Pamukkale and Hierapolis. (April 2012)

More destructive than a pilfering archeologist, that’s the fault line that runs through southwest Anatolia.

The ancient Hellenistic city of Hieraplolis was completely destroyed by an earthquake in 60AD. It was then rebuilt in Roman style and that’s what remains today. However a successive number of quakes have reduced most of the city to rubble.

The same fault line that destroyed ancient Hieraplolis, is also the main reason for its existence as a thermal spa.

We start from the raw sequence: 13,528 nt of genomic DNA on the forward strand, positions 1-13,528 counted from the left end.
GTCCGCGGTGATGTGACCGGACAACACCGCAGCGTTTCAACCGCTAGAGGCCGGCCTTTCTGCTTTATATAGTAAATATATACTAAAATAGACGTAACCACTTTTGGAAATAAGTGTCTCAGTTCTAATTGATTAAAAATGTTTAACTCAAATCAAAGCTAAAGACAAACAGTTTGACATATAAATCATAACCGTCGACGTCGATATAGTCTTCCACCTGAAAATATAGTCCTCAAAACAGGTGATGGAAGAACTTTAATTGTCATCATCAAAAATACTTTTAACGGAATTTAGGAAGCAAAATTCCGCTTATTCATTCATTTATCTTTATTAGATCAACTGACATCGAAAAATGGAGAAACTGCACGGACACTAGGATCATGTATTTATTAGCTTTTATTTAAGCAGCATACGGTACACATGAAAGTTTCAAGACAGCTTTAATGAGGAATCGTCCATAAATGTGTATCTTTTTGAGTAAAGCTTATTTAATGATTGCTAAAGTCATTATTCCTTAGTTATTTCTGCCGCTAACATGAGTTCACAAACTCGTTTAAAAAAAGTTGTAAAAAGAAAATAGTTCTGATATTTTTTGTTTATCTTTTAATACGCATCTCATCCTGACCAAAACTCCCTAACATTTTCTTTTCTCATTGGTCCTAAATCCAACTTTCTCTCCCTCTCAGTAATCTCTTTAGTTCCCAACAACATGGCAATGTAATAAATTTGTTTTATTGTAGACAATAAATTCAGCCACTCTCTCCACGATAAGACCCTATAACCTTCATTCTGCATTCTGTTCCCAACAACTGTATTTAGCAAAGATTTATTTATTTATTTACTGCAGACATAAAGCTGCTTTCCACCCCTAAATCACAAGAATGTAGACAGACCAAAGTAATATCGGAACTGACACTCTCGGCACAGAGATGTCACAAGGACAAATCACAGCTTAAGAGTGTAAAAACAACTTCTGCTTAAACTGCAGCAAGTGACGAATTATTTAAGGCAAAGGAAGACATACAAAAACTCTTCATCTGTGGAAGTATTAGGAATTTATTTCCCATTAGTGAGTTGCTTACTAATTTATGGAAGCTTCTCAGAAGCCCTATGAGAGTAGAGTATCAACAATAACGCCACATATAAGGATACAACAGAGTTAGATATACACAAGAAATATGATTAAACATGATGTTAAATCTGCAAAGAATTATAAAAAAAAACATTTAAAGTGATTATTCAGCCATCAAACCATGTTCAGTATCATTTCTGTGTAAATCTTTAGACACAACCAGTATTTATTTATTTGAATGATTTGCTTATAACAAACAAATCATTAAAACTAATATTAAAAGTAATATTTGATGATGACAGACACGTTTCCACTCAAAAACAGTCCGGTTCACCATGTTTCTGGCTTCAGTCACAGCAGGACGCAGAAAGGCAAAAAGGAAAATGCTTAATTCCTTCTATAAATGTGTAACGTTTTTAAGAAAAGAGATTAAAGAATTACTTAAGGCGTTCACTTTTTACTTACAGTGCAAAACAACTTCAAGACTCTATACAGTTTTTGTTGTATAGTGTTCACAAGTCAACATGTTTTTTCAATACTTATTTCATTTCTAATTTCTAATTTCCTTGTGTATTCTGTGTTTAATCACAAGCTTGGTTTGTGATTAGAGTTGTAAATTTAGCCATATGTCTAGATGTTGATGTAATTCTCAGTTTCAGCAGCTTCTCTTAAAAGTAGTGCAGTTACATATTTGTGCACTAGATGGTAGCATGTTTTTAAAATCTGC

Pamukkale, the Turkish name for the old Greek city, is renowned for a wall of white travertine that looms over the village, like the surrounding snow capped mountains, and the thermal pools filled with hot calcium enriched waters.

Legend has it that these miraculous waters can make you ten years younger.

We opted out of the full bathing experience, in Cleopatra’s Pool, and decided to walk down the travertine slopes in our bare feet.

I did have an extra spring in my step afterwards.

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